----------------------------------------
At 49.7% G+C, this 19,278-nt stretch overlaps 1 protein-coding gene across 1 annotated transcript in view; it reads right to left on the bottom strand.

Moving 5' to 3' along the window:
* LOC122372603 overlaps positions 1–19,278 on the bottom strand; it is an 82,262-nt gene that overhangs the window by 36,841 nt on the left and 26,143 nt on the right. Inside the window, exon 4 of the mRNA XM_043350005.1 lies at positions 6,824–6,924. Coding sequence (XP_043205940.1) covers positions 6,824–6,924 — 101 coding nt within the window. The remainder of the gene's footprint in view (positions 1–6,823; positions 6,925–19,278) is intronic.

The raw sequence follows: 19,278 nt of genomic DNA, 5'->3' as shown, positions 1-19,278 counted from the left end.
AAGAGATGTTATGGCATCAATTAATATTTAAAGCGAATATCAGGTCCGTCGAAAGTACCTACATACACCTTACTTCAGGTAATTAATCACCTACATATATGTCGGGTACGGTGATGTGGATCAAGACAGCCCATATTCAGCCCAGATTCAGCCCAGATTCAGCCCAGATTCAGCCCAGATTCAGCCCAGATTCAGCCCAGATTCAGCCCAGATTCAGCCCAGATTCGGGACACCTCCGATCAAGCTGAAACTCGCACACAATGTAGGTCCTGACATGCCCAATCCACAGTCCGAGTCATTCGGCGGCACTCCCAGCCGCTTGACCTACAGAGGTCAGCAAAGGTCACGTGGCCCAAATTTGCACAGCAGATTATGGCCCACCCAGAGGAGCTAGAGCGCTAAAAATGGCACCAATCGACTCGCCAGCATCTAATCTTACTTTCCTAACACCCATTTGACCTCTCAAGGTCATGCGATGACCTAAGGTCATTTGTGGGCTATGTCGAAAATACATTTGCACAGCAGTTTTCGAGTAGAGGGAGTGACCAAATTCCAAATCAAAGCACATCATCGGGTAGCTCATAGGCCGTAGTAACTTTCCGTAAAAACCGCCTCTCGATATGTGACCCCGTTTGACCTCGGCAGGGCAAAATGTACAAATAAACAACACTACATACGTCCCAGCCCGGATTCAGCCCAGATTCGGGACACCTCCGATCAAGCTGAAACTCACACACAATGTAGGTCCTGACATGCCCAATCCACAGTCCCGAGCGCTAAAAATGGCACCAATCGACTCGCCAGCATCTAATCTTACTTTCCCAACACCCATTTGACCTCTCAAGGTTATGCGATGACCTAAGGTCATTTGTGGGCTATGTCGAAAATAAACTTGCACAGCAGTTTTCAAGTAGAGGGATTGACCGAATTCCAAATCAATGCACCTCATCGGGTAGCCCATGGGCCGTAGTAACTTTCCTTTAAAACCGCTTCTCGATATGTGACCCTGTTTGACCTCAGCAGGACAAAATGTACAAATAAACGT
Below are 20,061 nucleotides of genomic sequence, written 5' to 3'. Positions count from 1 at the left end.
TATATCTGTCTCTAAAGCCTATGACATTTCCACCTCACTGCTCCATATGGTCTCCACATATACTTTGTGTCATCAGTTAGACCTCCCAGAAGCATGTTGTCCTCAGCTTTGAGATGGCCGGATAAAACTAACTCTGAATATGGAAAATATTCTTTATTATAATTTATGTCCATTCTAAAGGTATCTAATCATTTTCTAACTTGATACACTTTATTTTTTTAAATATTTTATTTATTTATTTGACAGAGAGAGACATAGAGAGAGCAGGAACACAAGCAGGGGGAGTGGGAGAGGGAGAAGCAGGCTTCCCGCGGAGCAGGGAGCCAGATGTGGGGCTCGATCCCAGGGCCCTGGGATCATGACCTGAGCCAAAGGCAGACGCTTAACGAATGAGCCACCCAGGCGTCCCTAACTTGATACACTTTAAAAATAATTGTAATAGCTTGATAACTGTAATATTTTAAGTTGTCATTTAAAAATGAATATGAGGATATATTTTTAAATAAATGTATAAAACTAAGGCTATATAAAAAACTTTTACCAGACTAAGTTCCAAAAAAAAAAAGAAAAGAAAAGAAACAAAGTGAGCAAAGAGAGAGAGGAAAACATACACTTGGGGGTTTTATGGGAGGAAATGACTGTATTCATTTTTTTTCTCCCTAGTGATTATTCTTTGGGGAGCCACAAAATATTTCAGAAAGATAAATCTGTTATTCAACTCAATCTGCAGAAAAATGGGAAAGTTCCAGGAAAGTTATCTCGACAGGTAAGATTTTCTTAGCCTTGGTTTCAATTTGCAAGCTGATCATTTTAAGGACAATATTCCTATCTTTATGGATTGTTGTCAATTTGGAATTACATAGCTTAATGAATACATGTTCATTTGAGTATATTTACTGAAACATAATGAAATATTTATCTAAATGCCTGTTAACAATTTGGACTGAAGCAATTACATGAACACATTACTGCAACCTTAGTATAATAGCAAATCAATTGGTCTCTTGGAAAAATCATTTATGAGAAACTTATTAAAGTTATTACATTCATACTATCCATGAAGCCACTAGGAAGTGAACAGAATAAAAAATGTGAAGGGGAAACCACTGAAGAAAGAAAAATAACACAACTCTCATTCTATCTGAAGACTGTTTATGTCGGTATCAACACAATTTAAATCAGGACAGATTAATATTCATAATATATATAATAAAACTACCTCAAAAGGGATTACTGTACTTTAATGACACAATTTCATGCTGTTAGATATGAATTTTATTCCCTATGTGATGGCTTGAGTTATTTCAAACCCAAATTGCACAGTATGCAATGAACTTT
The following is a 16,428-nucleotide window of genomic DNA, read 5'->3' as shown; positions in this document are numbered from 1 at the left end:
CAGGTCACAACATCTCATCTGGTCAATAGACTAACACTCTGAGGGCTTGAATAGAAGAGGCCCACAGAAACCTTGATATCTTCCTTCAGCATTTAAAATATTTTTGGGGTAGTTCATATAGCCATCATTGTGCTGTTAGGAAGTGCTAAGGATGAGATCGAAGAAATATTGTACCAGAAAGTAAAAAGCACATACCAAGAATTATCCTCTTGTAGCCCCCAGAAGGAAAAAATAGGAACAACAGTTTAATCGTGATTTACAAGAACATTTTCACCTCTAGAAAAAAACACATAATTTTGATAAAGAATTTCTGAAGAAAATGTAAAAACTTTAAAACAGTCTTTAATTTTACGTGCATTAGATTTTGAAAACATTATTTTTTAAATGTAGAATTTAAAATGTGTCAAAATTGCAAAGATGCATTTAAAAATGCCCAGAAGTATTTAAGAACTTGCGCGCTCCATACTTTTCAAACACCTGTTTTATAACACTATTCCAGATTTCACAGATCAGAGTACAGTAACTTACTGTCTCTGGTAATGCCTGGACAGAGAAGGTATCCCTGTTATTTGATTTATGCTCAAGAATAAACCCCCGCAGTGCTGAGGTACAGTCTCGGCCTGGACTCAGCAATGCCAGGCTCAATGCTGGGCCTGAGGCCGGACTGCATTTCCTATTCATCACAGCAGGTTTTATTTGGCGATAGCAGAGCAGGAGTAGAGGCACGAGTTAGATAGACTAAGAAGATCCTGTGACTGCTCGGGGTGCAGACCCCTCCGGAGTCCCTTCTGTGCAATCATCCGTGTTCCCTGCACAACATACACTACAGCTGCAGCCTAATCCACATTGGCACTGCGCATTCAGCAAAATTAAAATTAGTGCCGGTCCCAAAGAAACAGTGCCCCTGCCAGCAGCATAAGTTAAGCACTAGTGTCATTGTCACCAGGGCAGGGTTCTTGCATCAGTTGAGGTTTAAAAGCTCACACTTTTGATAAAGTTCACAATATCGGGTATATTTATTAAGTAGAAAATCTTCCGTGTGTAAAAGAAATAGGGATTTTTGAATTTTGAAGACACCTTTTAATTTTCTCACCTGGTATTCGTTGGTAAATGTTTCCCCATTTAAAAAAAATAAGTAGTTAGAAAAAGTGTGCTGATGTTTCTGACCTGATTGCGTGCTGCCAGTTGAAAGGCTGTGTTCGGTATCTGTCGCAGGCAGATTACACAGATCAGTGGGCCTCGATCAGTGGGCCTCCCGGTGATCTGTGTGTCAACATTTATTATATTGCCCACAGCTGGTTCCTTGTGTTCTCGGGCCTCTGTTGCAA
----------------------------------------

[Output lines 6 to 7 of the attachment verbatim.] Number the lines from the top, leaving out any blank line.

Below are 20,061 nucleotides of genomic sequence, written 5' to 3'. Positions count from 1 at the left end.
TATATCTGTCTCTAAAGCCTATGACATTTCCACCTCACTGCTCCATATGGTCTCCACATATACTTTGTGTCATCAGTTAGACCTCCCAGAAGCATGTTGTCCTCAGCTTTGAGATGGCCGGATAAAACTAACTCTGAATATGGAAAATATTCTTTATTATAATTTATGTCCATTCTAAAGGTATCTAATCATTTTCTAACTTGATACACTTTATTTTTTTAAATATTTTATTTATTTATTTGACAGAGAGAGACATAGAGAGAGCAGGAACACAAGCAGGGGGAGTGGGAGAGGGAGAAGCAGGCTTCCCGCGGAGCAGGGAGCCAGATGTGGGGCTCGATCCCAGGGCCCTGGGATCATGACCTGAGCCAAAGGCAGACGCTTAACGAATGAGCCACCCAGGCGTCCCTAACTTGATACACTTTAAAAATAATTGTAATAGCTTGATAACTGTAATATTTTAAGTTGTCATTTAAAAATGAATATGAGGATATATTTTTAAATAAATGTATAAAACTAAGGCTATATAAAAAACTTTTACCAGACTAAGTTCCAAAAAAAAAAAGAAAAGAAAAGAAACAAAGTGAGCAAAGAGAGAGAGGAAAACATACACTTGGGGGTTTTATGGGAGGAAATGACTGTATTCATTTTTTTTCTCCCTAGTGATTATTCTTTGGGGAGCCACAAAATATTTCAGAAAGATAAATCTGTTATTCAACTCAATCTGCAGAAAAATGGGAAAGTTCCAGGAAAGTTATCTCGACAGGTAAGATTTTCTTAGCCTTGGTTTCAATTTGCAAGCTGATCATTTTAAGGACAATATTCCTATCTTTATGGATTGTTGTCAATTTGGAATTACATAGCTTAATGAATACATGTTCATTTGAGTATATTTACTGAAACATAATGAAATATTTATCTAAATGCCTGTTAACAATTTGGACTGAAGCAATTACATGAACACATTACTGCAACCTTAGTATAATAGCAAATCAATTGGTCTCTTGGAAAAATCATTTATGAGAAACTTATTAAAGTTATTACATTCATACTATCCATGAAGCCACTAGGAAGTGAACAGAATAAAAAATGTGAAGGGGAAACCACTGAAGAAAGAAAAATAACACAACTCTCATTCTATCTGAAGACTGTTTATGTCGGTATCAACACAATTTAAATCAGGACAGATTAATATTCATAATATATATAATAAAACTACCTCAAAAGGGATTACTGTACTTTAATGACACAATTTCATGCTGTTAGATATGAATTTTATTCCCTATGTGATGGCTTGAGTTATTTCAAACCCAAATTGCACAGTATGCAATGAACTTT